In an earlier article, (part of my Chapter 2 notes on "Investor's Manifesto" by Bernstein) I looked at the interest rate of investment-grade corporate bonds, their historical default rate, and estimated inflation rate, and couldn't figure out why anyone was buying corporate bonds. However, I wasn't very confident in my analysis -- I thought there was a good chance my analysis was wrong. I've found an article that makes me a little more confident that my analysis is correct.
To summarize: Corporate bonds you can buy today are paying around 3.27% interest. You can estimate inflation to be between 2 and 4% in the future. And you can estimate your bond default rate to be between 2 and 4%. Even with the optimistic version of both, you're looking at negative returns. And with the pessimistic versions of those numbers, you're looking at losing almost 5% of your investment annually.
Now, let's assume my analysis is correct. People are buying corporate bonds at these rates. (Because companies need bonds -- need people to loan them money -- and if people weren't buying, companies would have to increase their rates.) Why are people doing this?
- Conventional wisdom is that you should "invest your age" in bonds. If you're 30, 30% of your assets should be in bonds. If you're 60, 60% of your assets should be in bonds. This is because bonds have a lower risk and lower return than stocks. Looked at in isolation, bonds are a bad investment. But if stocks end up tanking by 80%, as they did in the Great Depression, losing 5% on your bonds might seem a good result.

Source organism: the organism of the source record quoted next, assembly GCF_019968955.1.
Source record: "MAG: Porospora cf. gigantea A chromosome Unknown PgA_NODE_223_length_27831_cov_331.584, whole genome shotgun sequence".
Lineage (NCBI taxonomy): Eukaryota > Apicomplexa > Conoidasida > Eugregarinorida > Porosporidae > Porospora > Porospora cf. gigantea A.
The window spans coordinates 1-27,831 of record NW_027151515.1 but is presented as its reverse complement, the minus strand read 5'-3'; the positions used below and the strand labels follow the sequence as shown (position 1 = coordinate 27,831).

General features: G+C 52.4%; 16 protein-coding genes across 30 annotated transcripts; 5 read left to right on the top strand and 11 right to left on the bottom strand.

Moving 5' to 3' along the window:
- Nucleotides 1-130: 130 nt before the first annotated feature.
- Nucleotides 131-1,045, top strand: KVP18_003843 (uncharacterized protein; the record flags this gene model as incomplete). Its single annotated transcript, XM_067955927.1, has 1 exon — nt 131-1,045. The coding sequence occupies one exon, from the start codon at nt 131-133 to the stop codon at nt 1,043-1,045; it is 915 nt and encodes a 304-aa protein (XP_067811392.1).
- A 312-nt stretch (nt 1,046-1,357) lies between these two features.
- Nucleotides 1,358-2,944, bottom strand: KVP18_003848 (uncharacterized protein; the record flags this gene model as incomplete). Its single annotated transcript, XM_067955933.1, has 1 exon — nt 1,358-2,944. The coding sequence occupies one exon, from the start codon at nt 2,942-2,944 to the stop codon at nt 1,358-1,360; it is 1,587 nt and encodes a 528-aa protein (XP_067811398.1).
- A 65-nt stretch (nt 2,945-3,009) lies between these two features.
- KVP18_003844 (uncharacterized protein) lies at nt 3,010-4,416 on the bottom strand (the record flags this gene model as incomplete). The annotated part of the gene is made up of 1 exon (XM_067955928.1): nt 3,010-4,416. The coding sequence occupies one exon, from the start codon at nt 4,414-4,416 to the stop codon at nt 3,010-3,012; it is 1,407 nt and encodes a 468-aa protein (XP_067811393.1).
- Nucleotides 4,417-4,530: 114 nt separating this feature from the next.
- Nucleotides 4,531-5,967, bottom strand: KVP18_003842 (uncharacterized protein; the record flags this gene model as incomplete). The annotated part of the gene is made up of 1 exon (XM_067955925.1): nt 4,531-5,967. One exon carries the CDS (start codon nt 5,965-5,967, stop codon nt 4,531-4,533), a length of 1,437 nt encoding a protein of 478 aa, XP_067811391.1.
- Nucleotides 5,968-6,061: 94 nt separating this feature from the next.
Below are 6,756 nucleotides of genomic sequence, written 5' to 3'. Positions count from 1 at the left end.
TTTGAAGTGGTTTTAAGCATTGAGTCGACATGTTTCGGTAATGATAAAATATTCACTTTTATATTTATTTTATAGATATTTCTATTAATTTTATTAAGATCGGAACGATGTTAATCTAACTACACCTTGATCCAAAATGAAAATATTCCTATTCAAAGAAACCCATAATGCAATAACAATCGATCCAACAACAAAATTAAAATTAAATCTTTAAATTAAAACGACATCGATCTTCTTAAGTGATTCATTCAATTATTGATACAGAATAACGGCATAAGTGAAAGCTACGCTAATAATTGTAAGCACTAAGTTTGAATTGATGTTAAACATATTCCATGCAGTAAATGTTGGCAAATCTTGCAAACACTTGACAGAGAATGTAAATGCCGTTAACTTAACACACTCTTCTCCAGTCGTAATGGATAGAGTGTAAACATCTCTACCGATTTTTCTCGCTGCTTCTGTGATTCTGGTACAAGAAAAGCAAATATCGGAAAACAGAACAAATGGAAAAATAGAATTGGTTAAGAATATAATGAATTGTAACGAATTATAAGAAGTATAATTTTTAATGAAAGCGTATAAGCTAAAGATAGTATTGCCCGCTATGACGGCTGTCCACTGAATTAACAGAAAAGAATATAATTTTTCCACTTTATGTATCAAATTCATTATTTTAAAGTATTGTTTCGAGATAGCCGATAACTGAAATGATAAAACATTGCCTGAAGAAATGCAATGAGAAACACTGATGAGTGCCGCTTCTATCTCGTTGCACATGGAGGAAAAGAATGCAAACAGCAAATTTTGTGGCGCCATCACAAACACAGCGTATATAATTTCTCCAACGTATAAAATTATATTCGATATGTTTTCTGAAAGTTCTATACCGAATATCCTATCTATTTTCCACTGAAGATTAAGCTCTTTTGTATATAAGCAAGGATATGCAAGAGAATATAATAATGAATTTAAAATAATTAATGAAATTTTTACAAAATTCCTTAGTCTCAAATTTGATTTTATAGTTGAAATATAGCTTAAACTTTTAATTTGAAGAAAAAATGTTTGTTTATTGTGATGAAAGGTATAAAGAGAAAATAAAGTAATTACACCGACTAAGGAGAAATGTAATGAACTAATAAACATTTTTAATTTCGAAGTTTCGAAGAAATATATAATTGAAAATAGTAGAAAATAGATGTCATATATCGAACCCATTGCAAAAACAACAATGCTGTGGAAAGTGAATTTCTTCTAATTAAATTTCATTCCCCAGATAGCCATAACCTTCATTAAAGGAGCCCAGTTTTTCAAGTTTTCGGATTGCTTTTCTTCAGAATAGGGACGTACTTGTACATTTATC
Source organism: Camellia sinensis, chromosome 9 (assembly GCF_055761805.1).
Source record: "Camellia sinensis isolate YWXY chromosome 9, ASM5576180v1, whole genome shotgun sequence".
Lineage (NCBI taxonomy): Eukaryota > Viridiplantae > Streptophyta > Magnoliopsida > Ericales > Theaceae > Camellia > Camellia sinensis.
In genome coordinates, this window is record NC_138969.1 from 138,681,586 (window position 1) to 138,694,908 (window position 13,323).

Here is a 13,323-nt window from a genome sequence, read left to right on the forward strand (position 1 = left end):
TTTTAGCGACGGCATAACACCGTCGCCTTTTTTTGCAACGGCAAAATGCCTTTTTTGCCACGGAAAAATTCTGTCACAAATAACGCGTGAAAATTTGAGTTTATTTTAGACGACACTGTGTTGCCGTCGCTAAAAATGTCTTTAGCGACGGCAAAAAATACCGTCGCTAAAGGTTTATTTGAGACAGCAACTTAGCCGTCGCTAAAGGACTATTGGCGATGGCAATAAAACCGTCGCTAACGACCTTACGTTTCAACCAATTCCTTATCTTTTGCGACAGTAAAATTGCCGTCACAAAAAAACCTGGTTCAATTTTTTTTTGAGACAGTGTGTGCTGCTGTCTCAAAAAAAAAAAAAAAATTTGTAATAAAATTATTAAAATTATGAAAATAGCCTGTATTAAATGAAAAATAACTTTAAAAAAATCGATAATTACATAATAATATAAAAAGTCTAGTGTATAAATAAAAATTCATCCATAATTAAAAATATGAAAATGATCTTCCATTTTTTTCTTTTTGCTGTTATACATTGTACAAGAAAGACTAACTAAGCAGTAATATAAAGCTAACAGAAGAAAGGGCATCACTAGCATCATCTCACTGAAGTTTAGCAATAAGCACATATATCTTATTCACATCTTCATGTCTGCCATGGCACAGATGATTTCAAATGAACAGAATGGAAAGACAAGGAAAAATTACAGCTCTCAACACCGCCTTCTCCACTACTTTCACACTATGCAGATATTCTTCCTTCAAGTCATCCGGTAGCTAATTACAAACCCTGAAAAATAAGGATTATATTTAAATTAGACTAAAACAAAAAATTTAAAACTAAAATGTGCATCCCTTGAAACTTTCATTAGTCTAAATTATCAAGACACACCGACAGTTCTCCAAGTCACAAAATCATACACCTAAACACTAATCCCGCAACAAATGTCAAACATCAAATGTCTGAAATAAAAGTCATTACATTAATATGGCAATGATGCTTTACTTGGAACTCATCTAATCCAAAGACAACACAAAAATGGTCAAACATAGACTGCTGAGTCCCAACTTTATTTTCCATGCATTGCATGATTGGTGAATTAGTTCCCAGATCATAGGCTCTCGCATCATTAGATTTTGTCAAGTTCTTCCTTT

- Speculation. Although interest rates are very low, it's still possible for them to go lower, which would increase the value of bonds purchased today.
- Bonds in recent history did very well. Remember, if you bought a bond when interest rates were 10%, and sold it when interest rates dropped to 5%, your investment would double. Interest rates have gone to historic lows, so people who already owned bonds have done spectacularly. This is why you should not judge a possible investment by historical returns. People who buy bonds today will not get these same returns.
Reason #1 makes sense, but I tentatively think it's a bad idea. If you're going to accept bad returns for safety, use Treasury bonds, or a money-market account, or (if your assets are under the limit) an FDIC-insured saving account.
Reason #2 strikes me as pure insanity. Some people are probably both intelligent enough and skilled enough and risk-tolerant enough to pull this off, but I know I'm not one of them.
Reason #3 is based on ignorance of the fundamental principals of investing.
All of this makes me think that corporate bonds should not be a part of a prudent portfolio at this time.